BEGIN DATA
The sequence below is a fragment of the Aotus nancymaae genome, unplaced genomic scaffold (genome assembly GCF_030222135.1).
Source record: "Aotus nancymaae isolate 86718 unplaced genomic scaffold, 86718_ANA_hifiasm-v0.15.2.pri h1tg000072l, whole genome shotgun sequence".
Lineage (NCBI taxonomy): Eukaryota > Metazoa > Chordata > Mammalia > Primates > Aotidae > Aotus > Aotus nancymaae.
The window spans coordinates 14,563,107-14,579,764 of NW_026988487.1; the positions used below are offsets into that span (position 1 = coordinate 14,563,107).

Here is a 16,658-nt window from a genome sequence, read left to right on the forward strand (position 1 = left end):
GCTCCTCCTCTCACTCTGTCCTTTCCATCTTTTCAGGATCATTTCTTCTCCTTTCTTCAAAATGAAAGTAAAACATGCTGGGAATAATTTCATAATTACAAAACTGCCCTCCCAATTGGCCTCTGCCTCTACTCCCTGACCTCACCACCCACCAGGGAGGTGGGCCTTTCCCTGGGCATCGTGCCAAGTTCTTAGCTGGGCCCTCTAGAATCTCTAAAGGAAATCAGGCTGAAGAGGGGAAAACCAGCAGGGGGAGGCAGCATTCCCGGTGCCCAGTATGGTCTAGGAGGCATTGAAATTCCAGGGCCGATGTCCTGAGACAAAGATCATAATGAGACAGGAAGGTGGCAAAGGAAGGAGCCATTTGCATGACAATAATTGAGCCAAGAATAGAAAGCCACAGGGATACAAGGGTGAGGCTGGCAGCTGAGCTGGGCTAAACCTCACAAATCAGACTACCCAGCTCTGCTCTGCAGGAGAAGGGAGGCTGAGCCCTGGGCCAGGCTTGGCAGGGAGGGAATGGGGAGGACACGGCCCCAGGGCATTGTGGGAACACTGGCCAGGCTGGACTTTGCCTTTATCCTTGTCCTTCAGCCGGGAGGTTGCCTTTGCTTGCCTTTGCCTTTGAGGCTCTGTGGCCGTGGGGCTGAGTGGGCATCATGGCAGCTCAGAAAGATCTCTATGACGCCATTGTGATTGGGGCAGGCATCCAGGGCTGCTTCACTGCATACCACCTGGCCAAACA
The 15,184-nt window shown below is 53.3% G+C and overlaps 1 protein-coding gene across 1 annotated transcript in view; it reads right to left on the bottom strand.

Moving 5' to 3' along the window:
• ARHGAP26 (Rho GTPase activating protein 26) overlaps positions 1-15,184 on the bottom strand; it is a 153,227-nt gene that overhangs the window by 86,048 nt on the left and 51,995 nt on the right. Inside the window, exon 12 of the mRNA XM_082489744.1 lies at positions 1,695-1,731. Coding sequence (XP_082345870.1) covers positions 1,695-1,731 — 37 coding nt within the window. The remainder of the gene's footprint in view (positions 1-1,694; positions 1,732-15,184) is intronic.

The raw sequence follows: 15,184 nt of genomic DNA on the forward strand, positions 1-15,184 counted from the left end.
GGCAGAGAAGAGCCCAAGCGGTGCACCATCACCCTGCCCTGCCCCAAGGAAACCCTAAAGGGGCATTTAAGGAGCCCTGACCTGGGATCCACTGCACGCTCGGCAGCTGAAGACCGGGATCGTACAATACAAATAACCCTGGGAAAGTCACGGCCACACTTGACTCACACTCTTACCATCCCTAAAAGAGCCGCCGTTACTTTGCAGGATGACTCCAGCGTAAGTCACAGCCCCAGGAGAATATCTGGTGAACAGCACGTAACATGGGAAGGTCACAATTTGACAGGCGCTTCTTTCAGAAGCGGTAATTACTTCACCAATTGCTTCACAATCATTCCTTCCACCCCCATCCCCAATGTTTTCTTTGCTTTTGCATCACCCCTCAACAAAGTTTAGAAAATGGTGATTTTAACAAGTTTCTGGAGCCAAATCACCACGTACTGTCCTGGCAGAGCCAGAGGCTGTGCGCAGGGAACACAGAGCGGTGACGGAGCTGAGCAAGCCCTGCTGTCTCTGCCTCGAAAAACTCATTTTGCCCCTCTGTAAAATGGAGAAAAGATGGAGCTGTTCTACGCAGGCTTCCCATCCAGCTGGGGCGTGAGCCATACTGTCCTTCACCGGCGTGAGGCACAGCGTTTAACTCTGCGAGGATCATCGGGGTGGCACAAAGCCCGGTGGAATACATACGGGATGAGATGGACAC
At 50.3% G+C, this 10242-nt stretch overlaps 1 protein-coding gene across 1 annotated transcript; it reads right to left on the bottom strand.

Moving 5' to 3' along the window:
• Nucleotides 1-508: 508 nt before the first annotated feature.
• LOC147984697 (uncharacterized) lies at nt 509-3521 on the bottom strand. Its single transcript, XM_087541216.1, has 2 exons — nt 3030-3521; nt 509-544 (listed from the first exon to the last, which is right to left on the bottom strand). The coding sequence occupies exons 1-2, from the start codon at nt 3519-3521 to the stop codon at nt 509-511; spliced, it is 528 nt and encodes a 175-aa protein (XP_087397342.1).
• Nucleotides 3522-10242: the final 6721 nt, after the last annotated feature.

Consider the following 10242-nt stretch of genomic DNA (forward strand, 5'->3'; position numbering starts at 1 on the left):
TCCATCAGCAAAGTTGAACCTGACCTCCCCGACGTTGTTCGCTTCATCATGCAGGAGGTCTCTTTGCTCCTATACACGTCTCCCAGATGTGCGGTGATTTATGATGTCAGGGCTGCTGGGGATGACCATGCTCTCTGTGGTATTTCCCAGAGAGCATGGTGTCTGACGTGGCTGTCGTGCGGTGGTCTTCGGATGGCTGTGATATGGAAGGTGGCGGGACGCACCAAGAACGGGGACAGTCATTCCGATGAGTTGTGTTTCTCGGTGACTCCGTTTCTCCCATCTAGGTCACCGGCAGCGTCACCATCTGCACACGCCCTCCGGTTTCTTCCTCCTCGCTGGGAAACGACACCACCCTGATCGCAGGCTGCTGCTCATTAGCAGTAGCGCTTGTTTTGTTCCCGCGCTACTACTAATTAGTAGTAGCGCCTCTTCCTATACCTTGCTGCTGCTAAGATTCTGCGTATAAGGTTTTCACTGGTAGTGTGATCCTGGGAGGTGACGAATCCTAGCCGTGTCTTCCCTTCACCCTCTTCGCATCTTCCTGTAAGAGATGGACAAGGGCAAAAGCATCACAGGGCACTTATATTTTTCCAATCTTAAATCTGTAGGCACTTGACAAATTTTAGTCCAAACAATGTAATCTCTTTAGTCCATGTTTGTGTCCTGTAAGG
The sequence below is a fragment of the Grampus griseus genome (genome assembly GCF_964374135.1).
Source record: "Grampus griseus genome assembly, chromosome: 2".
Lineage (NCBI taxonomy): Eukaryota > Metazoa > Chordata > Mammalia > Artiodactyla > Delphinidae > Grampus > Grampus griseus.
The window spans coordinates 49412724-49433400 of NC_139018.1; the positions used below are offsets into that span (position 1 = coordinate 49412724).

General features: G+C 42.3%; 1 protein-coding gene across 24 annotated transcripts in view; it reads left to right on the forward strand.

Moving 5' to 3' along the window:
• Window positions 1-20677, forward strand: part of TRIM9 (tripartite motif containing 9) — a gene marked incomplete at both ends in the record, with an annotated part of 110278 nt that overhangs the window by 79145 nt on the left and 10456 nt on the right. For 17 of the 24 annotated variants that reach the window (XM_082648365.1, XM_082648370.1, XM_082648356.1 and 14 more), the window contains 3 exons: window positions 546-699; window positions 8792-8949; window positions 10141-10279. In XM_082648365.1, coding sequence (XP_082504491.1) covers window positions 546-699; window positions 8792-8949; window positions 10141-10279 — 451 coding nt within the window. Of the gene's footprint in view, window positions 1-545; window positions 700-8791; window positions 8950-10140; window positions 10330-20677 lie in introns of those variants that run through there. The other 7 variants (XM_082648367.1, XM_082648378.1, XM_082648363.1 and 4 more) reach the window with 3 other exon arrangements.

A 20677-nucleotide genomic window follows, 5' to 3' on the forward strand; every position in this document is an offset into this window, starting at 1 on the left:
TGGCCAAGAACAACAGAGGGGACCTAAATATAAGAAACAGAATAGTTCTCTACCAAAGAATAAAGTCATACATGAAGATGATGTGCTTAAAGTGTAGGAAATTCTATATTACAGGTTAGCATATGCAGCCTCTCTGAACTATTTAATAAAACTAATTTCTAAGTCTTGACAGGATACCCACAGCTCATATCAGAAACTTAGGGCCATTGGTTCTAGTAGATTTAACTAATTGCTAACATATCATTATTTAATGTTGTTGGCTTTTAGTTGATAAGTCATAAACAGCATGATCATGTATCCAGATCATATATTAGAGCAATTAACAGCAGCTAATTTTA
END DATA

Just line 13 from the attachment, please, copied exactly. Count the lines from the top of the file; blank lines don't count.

Moving 5' to 3' along the window: